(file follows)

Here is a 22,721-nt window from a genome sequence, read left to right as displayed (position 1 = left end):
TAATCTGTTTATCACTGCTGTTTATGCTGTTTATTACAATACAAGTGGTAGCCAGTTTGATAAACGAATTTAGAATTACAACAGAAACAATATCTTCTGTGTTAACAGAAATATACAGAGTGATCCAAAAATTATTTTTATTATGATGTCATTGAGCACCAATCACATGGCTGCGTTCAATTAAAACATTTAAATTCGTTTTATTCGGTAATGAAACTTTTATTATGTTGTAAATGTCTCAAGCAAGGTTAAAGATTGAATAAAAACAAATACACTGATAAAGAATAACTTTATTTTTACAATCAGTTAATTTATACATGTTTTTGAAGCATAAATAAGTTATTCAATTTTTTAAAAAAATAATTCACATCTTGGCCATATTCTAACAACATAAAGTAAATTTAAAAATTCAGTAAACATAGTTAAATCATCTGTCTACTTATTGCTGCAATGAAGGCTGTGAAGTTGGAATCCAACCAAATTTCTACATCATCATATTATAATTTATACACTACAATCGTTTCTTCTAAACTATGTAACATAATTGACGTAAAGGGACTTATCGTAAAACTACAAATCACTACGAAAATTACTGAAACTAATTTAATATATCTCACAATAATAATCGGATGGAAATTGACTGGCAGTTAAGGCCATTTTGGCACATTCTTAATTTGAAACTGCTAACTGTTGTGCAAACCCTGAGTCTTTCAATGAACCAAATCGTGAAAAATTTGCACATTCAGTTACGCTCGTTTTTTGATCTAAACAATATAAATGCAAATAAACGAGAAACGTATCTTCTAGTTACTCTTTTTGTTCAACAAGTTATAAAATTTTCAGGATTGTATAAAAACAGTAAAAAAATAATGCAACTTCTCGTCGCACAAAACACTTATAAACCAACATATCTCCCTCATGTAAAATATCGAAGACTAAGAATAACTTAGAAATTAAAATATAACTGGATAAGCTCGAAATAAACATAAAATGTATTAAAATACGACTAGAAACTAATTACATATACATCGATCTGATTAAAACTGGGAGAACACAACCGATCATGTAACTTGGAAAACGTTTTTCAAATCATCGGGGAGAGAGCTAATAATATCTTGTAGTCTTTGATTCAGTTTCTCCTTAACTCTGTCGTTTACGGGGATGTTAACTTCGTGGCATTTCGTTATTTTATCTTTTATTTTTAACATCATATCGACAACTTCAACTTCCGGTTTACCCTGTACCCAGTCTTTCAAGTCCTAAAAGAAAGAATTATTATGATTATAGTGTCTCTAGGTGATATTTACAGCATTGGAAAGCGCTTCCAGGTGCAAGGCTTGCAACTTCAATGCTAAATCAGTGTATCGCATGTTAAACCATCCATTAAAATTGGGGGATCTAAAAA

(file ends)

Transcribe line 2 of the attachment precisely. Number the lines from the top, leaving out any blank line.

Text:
TAATCTGTTTATCACTGCTGTTTATGCTGTTTATTACAATACAAGTGGTAGCCAGTTTGATAAACGAATTTAGAATTACAACAGAAACAATATCTTCTGTGTTAACAGAAATATACAGAGTGATCCAAAAATTATTTTTATTATGATGTCATTGAGCACCAATCACATGGCTGCGTTCAATTAAAACATTTAAATTCGTTTTATTCGGTAATGAAACTTTTATTATGTTGTAAATGTCTCAAGCAAGGTTAAAGATTGAATAAAAACAAATACACTGATAAAGAATAACTTTATTTTTACAATCAGTTAATTTATACATGTTTTTGAAGCATAAATAAGTTATTCAATTTTTTAAAAAAATAATTCACATCTTGGCCATATTCTAACAACATAAAGTAAATTTAAAAATTCAGTAAACATAGTTAAATCATCTGTCTACTTATTGCTGCAATGAAGGCTGTGAAGTTGGAATCCAACCAAATTTCTACATCATCATATTATAATTTATACACTACAATCGTTTCTTCTAAACTATGTAACATAATTGACGTAAAGGGACTTATCGTAAAACTACAAATCACTACGAAAATTACTGAAACTAATTTAATATATCTCACAATAATAATCGGATGGAAATTGACTGGCAGTTAAGGCCATTTTGGCACATTCTTAATTTGAAACTGCTAACTGTTGTGCAAACCCTGAGTCTTTCAATGAACCAAATCGTGAAAAATTTGCACATTCAGTTACGCTCGTTTTTTGATCTAAACAATATAAATGCAAATAAACGAGAAACGTATCTTCTAGTTACTCTTTTTGTTCAACAAGTTATAAAATTTTCAGGATTGTATAAAAACAGTAAAAAAATAATGCAACTTCTCGTCGCACAAAACACTTATAAACCAACATATCTCCCTCATGTAAAATATCGAAGACTAAGAATAACTTAGAAATTAAAATATAACTGGATAAGCTCGAAATAAACATAAAATGTATTAAAATACGACTAGAAACTAATTACATATACATCGATCTGATTAAAACTGGGAGAACACAACCGATCATGTAACTTGGAAAACGTTTTTCAAATCATCGGGGAGAGAGCTAATAATATCTTGTAGTCTTTGATTCAGTTTCTCCTTAACTCTGTCGTTTACGGGGATGTTAACTTCGTGGCATTTCGTTATTTTATCTTTTATTTTTAACATCATATCGACAACTTCAACTTCCGGTTTACCCTGTACCCAGTCTTTCAAGTCCTAAAAGAAAGAATTATTATGATTATAGTGTCTCTAGGTGATATTTACAGCATTGGAAAGCGCTTCCAGGTGCAAGGCTTGCAACTTCAATGCTAAATCAGTGTATCGCATGTTAAACCATCCATTAAAATTGGGGGATCTAAAAA